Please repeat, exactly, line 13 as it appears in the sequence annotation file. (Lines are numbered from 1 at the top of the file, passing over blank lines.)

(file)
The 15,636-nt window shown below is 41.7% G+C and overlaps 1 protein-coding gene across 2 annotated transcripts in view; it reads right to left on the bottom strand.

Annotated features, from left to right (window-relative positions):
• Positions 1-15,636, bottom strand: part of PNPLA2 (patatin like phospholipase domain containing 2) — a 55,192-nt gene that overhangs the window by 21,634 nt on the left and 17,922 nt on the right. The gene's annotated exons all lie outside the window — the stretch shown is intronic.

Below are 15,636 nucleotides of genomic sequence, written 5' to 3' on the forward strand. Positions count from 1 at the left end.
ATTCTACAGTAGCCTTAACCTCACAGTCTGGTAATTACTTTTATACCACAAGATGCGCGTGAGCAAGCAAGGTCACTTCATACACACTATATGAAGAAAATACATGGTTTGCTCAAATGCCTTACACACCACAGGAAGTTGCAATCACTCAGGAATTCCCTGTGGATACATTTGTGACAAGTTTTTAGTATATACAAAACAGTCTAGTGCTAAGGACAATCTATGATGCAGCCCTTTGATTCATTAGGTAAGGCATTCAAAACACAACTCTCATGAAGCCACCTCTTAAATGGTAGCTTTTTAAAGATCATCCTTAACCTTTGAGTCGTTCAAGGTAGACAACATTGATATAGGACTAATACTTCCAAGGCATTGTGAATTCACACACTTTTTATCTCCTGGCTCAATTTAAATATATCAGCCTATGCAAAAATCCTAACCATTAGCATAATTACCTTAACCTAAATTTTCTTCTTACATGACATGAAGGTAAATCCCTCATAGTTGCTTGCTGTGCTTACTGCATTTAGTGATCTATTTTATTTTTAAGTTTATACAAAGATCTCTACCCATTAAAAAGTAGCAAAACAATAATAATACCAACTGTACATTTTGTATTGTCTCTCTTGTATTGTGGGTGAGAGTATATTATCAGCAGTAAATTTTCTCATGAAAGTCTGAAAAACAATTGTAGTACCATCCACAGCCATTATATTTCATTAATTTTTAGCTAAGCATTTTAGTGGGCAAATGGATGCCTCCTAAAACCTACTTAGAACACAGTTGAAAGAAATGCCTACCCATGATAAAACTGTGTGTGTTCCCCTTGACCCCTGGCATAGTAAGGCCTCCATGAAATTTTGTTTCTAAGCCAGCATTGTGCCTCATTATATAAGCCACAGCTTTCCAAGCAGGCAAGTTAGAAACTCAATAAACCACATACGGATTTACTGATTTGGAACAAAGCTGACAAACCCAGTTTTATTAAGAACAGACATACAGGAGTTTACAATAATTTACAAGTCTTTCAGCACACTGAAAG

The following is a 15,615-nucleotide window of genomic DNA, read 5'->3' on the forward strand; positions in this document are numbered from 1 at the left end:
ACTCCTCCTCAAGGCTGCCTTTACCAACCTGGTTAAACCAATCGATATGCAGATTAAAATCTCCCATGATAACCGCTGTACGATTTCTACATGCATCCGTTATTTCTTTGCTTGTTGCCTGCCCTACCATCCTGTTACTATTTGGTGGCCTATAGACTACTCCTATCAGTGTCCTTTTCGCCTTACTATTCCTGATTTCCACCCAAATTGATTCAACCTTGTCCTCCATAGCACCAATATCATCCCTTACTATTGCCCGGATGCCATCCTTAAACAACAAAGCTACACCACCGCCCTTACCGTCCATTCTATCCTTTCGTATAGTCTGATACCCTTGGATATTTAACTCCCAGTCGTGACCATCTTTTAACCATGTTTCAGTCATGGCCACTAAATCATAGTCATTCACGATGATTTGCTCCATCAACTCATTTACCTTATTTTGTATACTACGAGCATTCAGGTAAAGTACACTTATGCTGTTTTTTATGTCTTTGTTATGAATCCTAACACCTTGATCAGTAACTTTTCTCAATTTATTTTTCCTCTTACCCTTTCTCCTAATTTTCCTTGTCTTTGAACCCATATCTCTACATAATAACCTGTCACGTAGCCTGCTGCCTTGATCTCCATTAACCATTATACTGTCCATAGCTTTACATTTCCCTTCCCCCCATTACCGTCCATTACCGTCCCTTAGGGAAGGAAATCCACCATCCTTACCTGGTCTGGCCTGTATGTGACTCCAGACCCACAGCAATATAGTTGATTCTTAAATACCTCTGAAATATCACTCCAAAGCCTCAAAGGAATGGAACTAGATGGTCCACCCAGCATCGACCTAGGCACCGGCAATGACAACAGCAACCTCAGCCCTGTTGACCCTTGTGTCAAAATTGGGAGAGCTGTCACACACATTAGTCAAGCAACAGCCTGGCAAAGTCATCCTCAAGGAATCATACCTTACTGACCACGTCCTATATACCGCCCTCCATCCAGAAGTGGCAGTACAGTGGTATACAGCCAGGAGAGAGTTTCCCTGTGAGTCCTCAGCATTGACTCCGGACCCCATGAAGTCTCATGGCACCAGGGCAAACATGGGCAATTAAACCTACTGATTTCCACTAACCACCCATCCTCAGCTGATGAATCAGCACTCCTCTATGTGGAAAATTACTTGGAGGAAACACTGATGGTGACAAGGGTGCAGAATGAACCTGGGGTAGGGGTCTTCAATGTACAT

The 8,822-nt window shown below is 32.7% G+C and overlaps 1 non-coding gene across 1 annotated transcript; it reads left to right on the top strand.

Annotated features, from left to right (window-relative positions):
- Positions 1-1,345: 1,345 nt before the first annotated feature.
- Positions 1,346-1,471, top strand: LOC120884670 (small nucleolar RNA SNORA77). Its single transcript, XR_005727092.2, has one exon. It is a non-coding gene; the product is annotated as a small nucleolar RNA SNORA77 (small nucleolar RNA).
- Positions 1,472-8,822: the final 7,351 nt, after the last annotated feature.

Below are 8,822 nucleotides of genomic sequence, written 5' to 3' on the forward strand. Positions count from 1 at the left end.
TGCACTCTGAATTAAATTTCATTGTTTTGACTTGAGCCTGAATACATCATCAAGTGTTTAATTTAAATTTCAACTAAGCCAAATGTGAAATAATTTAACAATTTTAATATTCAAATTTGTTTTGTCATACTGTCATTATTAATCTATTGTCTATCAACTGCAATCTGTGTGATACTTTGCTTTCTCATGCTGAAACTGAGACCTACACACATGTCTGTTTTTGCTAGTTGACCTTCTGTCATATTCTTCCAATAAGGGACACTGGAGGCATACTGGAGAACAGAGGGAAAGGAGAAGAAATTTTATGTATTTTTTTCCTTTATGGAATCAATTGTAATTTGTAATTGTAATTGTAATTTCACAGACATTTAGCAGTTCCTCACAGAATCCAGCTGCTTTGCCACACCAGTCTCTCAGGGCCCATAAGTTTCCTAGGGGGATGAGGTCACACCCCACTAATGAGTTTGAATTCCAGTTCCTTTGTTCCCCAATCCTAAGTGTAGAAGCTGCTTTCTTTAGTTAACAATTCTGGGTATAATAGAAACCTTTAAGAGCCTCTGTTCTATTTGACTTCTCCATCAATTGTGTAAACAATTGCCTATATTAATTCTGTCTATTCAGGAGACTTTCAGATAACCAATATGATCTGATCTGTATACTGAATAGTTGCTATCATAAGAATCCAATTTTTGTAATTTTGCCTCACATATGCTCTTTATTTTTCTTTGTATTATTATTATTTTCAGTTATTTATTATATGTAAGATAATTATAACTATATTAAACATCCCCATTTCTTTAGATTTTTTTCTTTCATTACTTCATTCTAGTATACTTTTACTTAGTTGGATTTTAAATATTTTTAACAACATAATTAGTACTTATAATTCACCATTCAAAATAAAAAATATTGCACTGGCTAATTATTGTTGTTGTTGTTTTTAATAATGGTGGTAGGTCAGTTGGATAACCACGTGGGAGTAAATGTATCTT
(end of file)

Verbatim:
Below are 8,822 nucleotides of genomic sequence, written 5' to 3' on the forward strand. Positions count from 1 at the left end.